Jumping on the bandwagon today to share my two cents (and that’s about all it’s worth) on the controversial confederate flag debate. It was a sad day when Dylann Roof took the lives of nine people at a church in downtown Charleston. Investigation is underway to determine the possibility of whether the case was a hate crime or an act of domestic terrorism. Quite frankly, does it really matter? The nine victims are still dead. Regardless of whether Roof killed these people because they were a certain social group, or if he did it in an effort to instill fear on a population to advance political or religious objectives, they’re still dead. Does it mean he will be prosecuted differently?
Meanwhile, in South Carolina, Governor Haley calls for the Confederate Flag to be removed from the grounds of the state house. Yes, folks, taking down a flag will stop people from shooting each other. Too bad we didn’t know this 50 years ago. Perhaps if we’d taken Old Glory down during battle in Vietnam we could have saved 58,000 lives or more. Oh, and Wal-Mart has decided to stop selling all items promoting the Confederate flag. Way to go, Wal-Mart! Are you hearing this Target? Bet your sales could increase a lot!
I find it upsetting when people jump on the cause without first doing their research. Too many people are associating the Confederate flag with hate and discontent. Why? Because someone told them that’s what it stood for. The flag is used symbolically with rockabilly bands, organizations, including groups such as the Ku Klux Klan, historical societies such as the Sons of Confederate Veterans, and the United Daughters of the Confederacy. Supporters say the flag represents only a past era of southern sovereignty. Yes, there are some immoral groups using the flag as their symbol. That does not dictate the meaning of the flag.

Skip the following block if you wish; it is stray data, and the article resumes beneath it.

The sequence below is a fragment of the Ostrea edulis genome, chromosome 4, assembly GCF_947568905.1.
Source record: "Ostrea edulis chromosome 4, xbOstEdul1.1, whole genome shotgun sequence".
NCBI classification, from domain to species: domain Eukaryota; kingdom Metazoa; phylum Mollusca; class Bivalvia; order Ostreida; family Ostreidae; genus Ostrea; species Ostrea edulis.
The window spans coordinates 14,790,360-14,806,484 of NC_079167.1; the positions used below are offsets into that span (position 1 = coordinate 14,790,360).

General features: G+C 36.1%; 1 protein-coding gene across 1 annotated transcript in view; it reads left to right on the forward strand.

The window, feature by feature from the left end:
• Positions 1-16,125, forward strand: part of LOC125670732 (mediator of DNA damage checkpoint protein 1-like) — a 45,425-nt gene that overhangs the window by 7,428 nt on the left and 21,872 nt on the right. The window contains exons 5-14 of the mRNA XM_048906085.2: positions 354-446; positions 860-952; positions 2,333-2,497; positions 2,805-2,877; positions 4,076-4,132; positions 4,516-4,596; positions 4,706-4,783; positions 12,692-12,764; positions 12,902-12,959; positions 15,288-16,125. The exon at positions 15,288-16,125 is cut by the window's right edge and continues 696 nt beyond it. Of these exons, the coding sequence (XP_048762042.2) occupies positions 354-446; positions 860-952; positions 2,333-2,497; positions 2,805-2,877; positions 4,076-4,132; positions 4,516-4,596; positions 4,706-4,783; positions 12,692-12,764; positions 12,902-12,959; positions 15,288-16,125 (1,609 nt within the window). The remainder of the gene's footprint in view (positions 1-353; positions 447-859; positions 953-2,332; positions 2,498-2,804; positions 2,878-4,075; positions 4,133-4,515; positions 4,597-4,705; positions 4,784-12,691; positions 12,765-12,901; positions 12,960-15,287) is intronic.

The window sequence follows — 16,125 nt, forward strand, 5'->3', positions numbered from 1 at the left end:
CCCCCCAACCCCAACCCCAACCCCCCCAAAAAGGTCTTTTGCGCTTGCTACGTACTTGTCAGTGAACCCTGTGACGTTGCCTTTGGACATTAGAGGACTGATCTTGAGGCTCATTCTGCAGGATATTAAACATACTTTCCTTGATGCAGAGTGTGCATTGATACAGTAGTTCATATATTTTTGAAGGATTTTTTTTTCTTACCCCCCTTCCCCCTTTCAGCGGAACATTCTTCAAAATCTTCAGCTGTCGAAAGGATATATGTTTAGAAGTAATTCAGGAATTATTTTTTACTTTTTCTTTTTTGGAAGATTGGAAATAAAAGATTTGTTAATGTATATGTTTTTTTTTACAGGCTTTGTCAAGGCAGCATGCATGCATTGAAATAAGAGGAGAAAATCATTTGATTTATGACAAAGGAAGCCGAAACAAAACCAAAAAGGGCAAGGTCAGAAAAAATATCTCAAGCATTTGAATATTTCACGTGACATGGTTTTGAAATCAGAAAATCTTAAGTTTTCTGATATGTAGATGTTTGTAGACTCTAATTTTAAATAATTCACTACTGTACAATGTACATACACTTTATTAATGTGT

The diagonal cross, significant of strength and progress, with 13 stars was created was to presage the Confederacy; the government formed in 1861 by southern states that proclaimed their secession from the United States. The Confederacy was dissolved after the Civil War, however, the flag remains. The 13 stars equal the states of the confederacy: Alabama, Arkansas, Missouri, Mississippi, South Carolina, North Carolina, Tennessee, Louisiana, Kentucky, Georgia, Florida, Texas, and Virginia.
The battle flag only grew in its identification with the Confederacy and the South in general, rebelling against a cause. The flag is part of our history. The Civil War. Men died. The Civil War soldiers were driven by political ideology, holding firm beliefs about the importance of liberty, Union, or state rights, or about the need to protect or to destroy slavery. Others fought to defend one’s home and family, or the honor and brotherhood to be preserved when fighting alongside other men. Most historians agree that, no matter what he thought about when he went into the war, the experience of combat affected him profoundly and sometimes affected his reasons for continuing to fight.
In a 2011 research poll 30% of Americans have a “negative reaction” when “they see the Confederate flag displayed – that percentage grows stronger every year because people tend to listen to what they hear instead of researching the heritage of what the flag actually stands for.
In some U.S. states the Confederate flag is given the same protection from burning and desecration as the U.S. flag. It is protected from being publicly mutilated, defiled, or otherwise cast in contempt by the laws of five U.S. states: Florida, Georgia, Louisiana, Mississippi, and South Carolina.
Taking down the flag is erasing part of American history. It’s wrong.